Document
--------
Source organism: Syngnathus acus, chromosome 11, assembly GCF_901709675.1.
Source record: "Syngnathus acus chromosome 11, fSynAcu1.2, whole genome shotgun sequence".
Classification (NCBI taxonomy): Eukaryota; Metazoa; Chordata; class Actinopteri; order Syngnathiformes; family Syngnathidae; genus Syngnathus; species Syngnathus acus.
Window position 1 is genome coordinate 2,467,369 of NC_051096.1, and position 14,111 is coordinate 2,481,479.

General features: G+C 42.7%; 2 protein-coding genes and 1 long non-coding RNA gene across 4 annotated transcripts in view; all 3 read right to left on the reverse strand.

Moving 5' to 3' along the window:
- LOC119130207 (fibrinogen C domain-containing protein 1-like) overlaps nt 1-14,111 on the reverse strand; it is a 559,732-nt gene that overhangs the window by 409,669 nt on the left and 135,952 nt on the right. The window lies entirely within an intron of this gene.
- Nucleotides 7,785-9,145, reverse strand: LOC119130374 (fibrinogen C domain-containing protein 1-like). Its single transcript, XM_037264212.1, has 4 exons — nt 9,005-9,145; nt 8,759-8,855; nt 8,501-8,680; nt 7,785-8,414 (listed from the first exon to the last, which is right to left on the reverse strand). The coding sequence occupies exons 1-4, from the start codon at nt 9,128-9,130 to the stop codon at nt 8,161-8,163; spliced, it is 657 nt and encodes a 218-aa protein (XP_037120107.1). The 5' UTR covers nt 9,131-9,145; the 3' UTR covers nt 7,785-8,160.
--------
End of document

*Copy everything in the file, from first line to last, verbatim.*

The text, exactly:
Source organism: Syngnathus acus, chromosome 11, assembly GCF_901709675.1.
Source record: "Syngnathus acus chromosome 11, fSynAcu1.2, whole genome shotgun sequence".
Classification (NCBI taxonomy): Eukaryota; Metazoa; Chordata; class Actinopteri; order Syngnathiformes; family Syngnathidae; genus Syngnathus; species Syngnathus acus.
Window position 1 is genome coordinate 2,467,369 of NC_051096.1, and position 14,111 is coordinate 2,481,479.

General features: G+C 42.7%; 2 protein-coding genes and 1 long non-coding RNA gene across 4 annotated transcripts in view; all 3 read right to left on the reverse strand.

Moving 5' to 3' along the window:
- LOC119130207 (fibrinogen C domain-containing protein 1-like) overlaps nt 1-14,111 on the reverse strand; it is a 559,732-nt gene that overhangs the window by 409,669 nt on the left and 135,952 nt on the right. The window lies entirely within an intron of this gene.
- Nucleotides 7,785-9,145, reverse strand: LOC119130374 (fibrinogen C domain-containing protein 1-like). Its single transcript, XM_037264212.1, has 4 exons — nt 9,005-9,145; nt 8,759-8,855; nt 8,501-8,680; nt 7,785-8,414 (listed from the first exon to the last, which is right to left on the reverse strand). The coding sequence occupies exons 1-4, from the start codon at nt 9,128-9,130 to the stop codon at nt 8,161-8,163; spliced, it is 657 nt and encodes a 218-aa protein (XP_037120107.1). The 5' UTR covers nt 9,131-9,145; the 3' UTR covers nt 7,785-8,160.